Elektra

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Friday, July 28, 2017

The (R)evolution of Steve Jobs, Santa Fe Opera

iPhone announcement
Edward Parks (Steve Jobs) and the Santa Fe Opera Chorus
Ken Howard for Santa Fe Opera, 2017

I was at the second performance of the new opera The (R)evolution of Steve Jobs, music by Mason Bates, libretto by Mark Campbell. As readers of this blog and my Twitter feed are aware, I had  reservations about the subject going into the premiere, which came on top of being less of a Mason Bates fan than many. I have also seen two operas with Campbell librettos, which contributed somewhat to my skepticism; more about this below.


Edward Parks (Steve Jobs)
Ken Howard for Santa Fe Opera, 2017

So, the good news about the opera: the production is really terrific, using a bunch of rectangular structures on wheels to divide up the stage in many ways and, with beautiful and imaginative projections, represent various outdoor locations, Apple´s offices, a garage, Jobs´s childhood home, etc.  See the photo above for the structures in a fairly pure form. Initially, they were brightly lit and resembled the outside of an Apple store.

The lighting is gorgeous. The singers are amplified, which I did not know in advance, but it was obvious from the first vocal entry. It´s done well enough, though there was one two minute period when I had some problems hearing soprano Jessica E. Jones. It was certainly necessary for making the guitar in the orchestra audible with what sounded like a pretty big orchestra in the pit. Whether it was necessary for the singers, I am doubtful, but it is not the only thing about the opera that was School of John (Coolidge) Adams.

The performers are unimpeachable, which did not surprise me at all. I believe I have never heard baritone Edward Parks before; he sings the role of Jobs and as far as I can remember, he is on stage for the entire opera. He was absolutely tireless and sang and acted very well. He's got a serviceable voice, not a remarkable voice, but that is sufficient.


Garrett Sorenson (Woz) and Edward Parks (Steve Jobs)
Ken Howard for Santa Fe Opera, 2017

All of the other roles are subsidiary to that of Jobs, and because I have not seen the libretto (yet), I am not sure what the line division among the other roles is. I think it´s likely that the second-largest role is that of Steve Wozniak (Woz), friend of Jobs from their teen years, co-founder of Apple, and designer of large parts of early Apple hardware. This role was sung by tenor Garrett Sorenson, and he was just about perfect vocally and dramatically. He is the emotional foil of Jobs within Apple, the nice guy to Jobs´s asshole. I have seen him before, but I had to look it up: he was Narraboth in San Francisco´s last Salome.


Edward Parks (Steve Jobs) and Sasha Cooke (Laurene Powell Jobs)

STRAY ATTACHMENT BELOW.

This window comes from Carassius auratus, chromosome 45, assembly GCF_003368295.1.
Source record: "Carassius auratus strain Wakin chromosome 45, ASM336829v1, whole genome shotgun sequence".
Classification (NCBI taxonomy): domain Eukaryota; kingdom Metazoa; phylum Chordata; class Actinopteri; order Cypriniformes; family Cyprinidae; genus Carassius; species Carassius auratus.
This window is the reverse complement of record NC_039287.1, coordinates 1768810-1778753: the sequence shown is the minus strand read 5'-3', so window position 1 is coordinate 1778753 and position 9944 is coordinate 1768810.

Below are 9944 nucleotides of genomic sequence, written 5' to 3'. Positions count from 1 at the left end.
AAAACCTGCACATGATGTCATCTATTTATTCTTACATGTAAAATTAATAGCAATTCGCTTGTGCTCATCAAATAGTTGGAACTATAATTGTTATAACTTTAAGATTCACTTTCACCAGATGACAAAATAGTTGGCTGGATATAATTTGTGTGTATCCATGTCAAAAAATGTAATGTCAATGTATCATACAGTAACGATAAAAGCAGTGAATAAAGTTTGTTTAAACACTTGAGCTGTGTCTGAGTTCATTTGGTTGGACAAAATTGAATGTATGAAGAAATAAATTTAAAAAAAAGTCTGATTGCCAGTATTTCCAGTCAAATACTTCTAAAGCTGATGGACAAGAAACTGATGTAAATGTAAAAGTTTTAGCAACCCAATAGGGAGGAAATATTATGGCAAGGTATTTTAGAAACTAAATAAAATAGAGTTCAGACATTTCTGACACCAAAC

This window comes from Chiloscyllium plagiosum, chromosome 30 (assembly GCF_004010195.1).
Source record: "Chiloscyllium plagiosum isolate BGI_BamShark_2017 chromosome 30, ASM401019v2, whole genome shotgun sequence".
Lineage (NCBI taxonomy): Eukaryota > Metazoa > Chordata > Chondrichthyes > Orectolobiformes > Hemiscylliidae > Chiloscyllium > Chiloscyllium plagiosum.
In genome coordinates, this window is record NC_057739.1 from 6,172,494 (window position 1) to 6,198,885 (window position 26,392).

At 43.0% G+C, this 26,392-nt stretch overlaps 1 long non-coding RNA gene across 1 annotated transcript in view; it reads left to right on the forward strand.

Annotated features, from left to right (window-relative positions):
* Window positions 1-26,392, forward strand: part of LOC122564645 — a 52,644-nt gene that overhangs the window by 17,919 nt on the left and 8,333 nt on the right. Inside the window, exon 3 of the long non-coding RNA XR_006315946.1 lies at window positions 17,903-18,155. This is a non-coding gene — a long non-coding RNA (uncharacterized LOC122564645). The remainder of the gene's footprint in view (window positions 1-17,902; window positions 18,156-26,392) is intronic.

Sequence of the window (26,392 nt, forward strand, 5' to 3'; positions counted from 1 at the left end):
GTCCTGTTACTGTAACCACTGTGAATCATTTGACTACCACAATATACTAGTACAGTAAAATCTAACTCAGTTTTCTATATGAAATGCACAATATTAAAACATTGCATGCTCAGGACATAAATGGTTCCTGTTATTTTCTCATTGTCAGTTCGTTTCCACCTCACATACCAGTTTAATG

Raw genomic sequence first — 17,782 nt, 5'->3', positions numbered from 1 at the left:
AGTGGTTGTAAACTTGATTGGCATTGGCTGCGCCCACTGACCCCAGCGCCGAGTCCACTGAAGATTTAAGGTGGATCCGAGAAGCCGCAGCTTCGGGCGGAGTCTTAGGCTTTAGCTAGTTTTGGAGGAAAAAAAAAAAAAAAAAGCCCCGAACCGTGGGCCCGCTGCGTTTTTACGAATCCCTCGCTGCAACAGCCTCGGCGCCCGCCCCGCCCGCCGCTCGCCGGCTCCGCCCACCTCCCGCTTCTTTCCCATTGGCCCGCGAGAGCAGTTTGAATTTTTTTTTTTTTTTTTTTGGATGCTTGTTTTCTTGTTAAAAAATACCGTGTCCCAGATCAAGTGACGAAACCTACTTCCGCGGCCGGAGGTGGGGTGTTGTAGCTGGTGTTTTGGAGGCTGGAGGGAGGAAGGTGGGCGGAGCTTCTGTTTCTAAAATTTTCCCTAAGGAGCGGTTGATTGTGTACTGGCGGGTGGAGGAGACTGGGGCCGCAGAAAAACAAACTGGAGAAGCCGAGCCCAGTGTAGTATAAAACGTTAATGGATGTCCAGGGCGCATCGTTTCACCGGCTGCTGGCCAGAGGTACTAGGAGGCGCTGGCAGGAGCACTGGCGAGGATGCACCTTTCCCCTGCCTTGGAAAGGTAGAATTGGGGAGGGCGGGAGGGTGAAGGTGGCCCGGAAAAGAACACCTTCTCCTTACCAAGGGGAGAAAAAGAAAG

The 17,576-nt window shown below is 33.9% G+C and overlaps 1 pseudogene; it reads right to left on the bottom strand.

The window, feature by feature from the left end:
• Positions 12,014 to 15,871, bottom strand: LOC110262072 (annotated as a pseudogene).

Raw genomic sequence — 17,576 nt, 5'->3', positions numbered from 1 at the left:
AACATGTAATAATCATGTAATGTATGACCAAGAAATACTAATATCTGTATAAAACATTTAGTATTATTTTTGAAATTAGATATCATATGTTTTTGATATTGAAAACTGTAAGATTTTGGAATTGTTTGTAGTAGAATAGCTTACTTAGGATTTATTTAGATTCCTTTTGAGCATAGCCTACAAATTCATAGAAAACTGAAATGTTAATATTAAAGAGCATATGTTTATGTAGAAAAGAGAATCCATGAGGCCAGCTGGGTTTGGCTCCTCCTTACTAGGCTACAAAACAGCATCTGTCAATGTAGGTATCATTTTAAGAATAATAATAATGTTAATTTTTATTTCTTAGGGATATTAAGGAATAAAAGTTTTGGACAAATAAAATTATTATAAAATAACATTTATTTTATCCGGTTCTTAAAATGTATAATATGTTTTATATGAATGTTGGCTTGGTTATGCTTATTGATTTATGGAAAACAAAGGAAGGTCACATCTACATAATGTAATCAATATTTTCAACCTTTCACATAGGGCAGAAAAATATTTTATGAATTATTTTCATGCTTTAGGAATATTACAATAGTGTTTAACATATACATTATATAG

Ken Howard for Santa Fe Opera, 2017

Sasha Cooke, taking the role of Laurene Powell Jobs, got very high billing in the cast, and she is as always wonderful, but oh man! The part is seriously underwritten. The same is true of the role of Chrisann Brennan, Jobs´s girlfriend and the mother of his first daughter Lisa, sung by Jessica E. Jones More, lots more, about this below.

That is not a set or a projection in the background; that is the landscape behind the opera house.
Edward Parks (Steve Jobs) and Wei Wu (Kobun Chino Otogaway)
Ken Howard for Santa Fe Opera, 2017

The bass Wu Wei was impressive as Kubun Chino Otogawa, spiritual mentor to Jobs over a long period of time. He's got a splendid voice and I'd love to see him in a standard role or two. More on this part below as well.

And some more good news: for this opera, Bates has composed a score that is consistently lively and inventive, with considerable charm as well. The publicity all says that this opera was his idea, and it has inspired him to write some terrific music, music that I liked better than just about anything I have heard from him in the past. The vocal lines are mostly well-written and by and large he sets the sometimes-awkward text very well. The orchestra burbles along with a fascinating assortment of sounds, some of them based on sound effects from the Macintosh computer line. There´s a guitar in the mix (obviously amplified); the orchestra is imaginative and often very beautiful. Was that a duet for alto flutes I heard at one point (possibly two)? I can´t say, because I haven´t located the orchestra breakdown yet. There is some beautiful pastoral music when Jobs and Chrisann take an LSD trip; it also registered on me as a loving pastiche of the genre.


Edward Parks (Steve Jobs) and Jessica E. Jones (Chrisann Brennan)
Ken Howard for Santa Fe Opera, 2017

There are some minor issues: the extremely high-energy score gets tiring to listen to after maybe 50 minutes to an hour. It could use more repose, more breaks from the relentless energy. I certainly could have done without the disturbing subsonics in one scene.